Reading the economist over Christmas (oh and seriously get a subscription) there was a great article about how Chairman Mao is an ideal "role model" for the poor quality manager. Reading it however it became clear that 90% of IT also appears to follow the way of Mao when approaching their jobs.
So if you aren't actually any good at IT then here is how to bluff your way using the Mao guide to IT. This applies to Architects, Managers, Vendors and even developers who just don't feel they have the talent to get anywhere
A powerful, mendacious slogan
For Mao it was "Serve the People", given that he "... lived like an emperor, carried on litters by peasants, surrounded by concubines and placated by everyone. this really was an impressive slogan. The point here is that the slogan is an outright lie, but its an outright lie that is talked about honestly and with conviction but doesn't bear any relationship to reality.
In IT things like "Business Focused", "Customer Service" and "Delivering value" can be used to mask what is essentially a continual drive to use new technologies and to avoid talking to the business or customers if at all possible. In fact its a case of business as usual with everything being now justified as "required" by the over arching vision.
Ummm looking at all those vendor slogans makes me think that Chairman Mao's PR department is alive and well in IT. Huge massive friendly slogans backed by software that makes you cry and costs a fortune.
Ruthless media manipulation
Have posters printed, set up a web page, have an award in fact do anything that makes it look like you are doing this while in fact doing nothing of the sort. This tends to be a real management favourite, a new initiative, a new name and the same old behaviours and thinking. A big internal email campaign, possibly even some external press and most of all controlling all of the communication that goes between IT and the business.
Ever had a manager tell you "you can't talk to the business"? Or how about "tell me what you want and I'll find out" and then become convinced that they haven't talked to the business at all? What about architects who claim to "understand the business" and therefore don't let anyone else go direct?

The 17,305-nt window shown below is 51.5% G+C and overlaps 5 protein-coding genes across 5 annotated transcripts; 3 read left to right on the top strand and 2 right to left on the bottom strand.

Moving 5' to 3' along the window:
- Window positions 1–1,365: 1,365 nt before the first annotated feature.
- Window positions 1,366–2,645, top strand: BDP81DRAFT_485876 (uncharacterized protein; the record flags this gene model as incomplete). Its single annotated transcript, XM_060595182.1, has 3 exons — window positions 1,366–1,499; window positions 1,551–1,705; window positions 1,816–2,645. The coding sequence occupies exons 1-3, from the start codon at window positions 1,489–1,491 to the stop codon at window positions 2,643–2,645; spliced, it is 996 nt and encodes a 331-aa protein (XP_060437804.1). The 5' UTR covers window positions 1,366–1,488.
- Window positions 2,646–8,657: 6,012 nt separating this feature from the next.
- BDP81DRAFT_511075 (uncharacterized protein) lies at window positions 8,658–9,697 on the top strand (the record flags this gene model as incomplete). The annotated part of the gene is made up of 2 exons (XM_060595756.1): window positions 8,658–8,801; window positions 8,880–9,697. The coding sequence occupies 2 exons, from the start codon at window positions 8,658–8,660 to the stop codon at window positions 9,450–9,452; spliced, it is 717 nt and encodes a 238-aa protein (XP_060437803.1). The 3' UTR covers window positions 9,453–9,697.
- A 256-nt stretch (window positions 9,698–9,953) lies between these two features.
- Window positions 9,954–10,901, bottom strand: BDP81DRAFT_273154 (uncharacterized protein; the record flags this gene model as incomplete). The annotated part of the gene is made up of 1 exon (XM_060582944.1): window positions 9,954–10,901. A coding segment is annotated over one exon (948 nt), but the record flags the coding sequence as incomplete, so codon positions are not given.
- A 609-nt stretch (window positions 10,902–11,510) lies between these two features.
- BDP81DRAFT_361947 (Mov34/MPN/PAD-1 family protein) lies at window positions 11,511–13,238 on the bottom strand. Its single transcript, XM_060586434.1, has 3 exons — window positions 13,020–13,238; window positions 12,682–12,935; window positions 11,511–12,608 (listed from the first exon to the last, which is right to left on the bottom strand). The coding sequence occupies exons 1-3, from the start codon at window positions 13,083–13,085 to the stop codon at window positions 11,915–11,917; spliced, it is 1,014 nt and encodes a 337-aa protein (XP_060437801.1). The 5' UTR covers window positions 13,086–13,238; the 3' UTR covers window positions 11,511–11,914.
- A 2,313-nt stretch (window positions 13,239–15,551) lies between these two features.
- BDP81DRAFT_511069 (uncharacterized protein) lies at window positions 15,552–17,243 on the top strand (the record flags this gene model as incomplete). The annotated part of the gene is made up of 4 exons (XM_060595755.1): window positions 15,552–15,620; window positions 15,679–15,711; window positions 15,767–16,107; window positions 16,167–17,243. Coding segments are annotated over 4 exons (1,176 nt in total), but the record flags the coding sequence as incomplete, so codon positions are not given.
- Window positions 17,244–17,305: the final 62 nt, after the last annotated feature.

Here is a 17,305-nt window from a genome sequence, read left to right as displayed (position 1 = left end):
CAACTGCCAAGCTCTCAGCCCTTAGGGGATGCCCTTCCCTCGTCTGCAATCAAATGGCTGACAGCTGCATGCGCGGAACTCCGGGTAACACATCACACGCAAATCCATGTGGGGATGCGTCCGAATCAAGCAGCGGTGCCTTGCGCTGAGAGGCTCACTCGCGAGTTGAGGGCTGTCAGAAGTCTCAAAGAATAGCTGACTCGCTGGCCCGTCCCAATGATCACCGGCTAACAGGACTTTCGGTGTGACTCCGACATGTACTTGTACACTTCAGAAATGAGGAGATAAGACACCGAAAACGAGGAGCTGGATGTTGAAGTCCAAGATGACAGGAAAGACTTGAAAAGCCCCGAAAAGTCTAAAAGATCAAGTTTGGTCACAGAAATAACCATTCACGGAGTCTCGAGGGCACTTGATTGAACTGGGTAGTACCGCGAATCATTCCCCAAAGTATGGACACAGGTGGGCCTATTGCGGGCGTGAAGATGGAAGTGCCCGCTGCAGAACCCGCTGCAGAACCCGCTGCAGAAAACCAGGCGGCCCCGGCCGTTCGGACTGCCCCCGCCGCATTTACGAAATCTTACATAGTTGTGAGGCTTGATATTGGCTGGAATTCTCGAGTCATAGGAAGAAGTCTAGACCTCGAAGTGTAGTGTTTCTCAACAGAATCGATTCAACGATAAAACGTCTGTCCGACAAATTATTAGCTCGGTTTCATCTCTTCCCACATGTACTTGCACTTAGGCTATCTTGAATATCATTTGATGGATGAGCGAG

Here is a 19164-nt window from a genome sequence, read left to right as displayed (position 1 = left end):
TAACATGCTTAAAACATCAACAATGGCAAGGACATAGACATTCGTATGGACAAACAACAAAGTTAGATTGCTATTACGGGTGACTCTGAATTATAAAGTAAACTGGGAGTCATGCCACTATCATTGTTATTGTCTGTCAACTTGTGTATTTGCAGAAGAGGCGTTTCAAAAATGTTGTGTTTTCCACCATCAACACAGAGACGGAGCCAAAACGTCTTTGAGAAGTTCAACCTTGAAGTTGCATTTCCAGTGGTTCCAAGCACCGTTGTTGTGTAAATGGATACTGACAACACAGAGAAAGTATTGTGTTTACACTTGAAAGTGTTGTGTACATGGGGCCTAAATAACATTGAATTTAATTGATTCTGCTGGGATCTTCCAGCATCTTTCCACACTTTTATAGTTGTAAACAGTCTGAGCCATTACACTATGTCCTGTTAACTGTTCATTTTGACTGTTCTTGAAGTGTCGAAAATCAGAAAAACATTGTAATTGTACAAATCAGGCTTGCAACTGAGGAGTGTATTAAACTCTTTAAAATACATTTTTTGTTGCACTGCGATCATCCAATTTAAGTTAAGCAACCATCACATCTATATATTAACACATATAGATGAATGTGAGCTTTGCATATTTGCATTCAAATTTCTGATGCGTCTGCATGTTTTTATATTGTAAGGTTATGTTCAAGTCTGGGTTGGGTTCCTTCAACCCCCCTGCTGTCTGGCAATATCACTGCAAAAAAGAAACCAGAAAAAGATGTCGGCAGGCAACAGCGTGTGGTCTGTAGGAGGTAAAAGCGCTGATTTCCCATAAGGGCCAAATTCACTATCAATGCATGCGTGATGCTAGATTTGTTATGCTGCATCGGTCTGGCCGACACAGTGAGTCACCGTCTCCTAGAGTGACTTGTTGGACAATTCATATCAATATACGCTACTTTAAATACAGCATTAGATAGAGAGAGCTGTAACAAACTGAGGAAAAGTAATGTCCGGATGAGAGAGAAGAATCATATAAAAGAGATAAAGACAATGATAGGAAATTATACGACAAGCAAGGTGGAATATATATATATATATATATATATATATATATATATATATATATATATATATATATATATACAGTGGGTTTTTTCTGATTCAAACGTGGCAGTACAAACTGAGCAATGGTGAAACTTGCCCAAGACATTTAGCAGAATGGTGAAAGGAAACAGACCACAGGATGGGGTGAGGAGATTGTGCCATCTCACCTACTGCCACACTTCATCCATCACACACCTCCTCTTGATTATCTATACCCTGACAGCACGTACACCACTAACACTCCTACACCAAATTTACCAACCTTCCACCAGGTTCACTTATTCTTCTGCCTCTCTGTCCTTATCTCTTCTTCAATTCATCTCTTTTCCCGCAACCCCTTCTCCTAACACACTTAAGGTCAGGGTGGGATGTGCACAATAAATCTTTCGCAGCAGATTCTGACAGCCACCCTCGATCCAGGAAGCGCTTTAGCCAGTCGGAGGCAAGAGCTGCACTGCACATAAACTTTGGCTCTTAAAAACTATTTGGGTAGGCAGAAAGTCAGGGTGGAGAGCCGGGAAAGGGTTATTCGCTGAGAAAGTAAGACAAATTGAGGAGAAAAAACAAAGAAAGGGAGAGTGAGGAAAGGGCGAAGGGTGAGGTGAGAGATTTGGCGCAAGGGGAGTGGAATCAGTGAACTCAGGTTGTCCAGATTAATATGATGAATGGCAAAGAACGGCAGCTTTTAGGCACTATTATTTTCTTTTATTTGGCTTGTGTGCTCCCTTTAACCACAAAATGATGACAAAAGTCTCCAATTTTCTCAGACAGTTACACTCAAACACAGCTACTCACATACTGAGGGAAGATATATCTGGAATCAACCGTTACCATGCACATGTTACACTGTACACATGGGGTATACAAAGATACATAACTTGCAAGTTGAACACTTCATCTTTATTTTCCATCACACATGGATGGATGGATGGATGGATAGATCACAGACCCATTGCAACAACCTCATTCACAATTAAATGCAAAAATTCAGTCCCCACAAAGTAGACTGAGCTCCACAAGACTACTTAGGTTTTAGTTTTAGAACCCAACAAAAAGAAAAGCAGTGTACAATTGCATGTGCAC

Other bits here are in the creation of fake statistics and successes is another area here. The classic "well it was fine when I left it" and claiming improvements in areas where there aren't any metrics being formally gathered. This is where people claim "we've improved quality/productivity/time to market by X%" when all the evidence seems to show that in fact its got worse. The key is that the person manipulating and broadcasting the stats is the person responsible for them.
In IT departments the media manipulation tends to be internal rather than with the press but its the continual planting of stories and broadcasting of success (and others failures). A few other good ones here are where a project fails but its "all the fault of the vendor" or where a technology turns out to be rubbish and that is "down to the implementation team" the key is spinning and there are lots of people in IT who seem to think that spinning is as important as delivering.
Vendors are truly the best at this in terms of their external marketing. The product might be a bug-riddled piece of crap that won't even install from the CDs but thanks to some smart marketing, demoware and presentations its lauded as being a market leader.
Sacrifice of friends and colleagues
Now here is where IT often moves away from Mao in that I tend to see Cabals and cliques being the dominant factor with competing groups battling for supremacy. But then again isn't this exactly what Mao was about? Basically using different groups within the organisation as the scapegoats? Project fails because in reality the architecture was completely rubbish? Blame the project manager, the development team or India but never, ever allow people to point out that the architecture was unimplementable.
This is something I see over and over again as IT projects fail. The finger pointing starts and the "winner" is the one who gets the least blame and places the most blame elsewhere. Again this isn't actually about reality its about using other people to take the fall for you so you don't have to admit to failure yourself.
With Vendors I guess this would be how they stab each other in the back, but I'm not sure its as good an analogy.
Activity substituting for achievement
Now this is the area where IT, and in particular Architects, come into their own. Those constant internal meetings, those document reviews and those endless process improvement efforts that never improve anything. Its hard to imagine a group of people who create more noise for little achievement that those found in IT. In 2007 I saw people proudly demonstrate how they could use WSDLs in their tools... 2007? That was done in 2001. There are all the various frameworks out there, something IT developer love to do. Don't develop the solution, develop a framework and never get around to the solution.
With vendors this is all about adding new bells and whistles to the products, and to be fair to the vendors this is what the Chairman Mao impersonators in corporate IT and the blog world are asking them to do. Its not about making it better its more like "Pimp my product" with lots of new bling being added on to the same old crap in the mistaken belief that this actually makes it better.
Part of the problem is that the talent gap in IT is ridiculously huge. There really are a huge number of people who are, when all is said and done, just bluffing at their jobs and who follow (unknowingly) Mao's plans for success on a daily basis.
IT and Chairman Mao, maybe the required reading shouldn't be The Mythical Man Month but the mass murders' Little Red Book.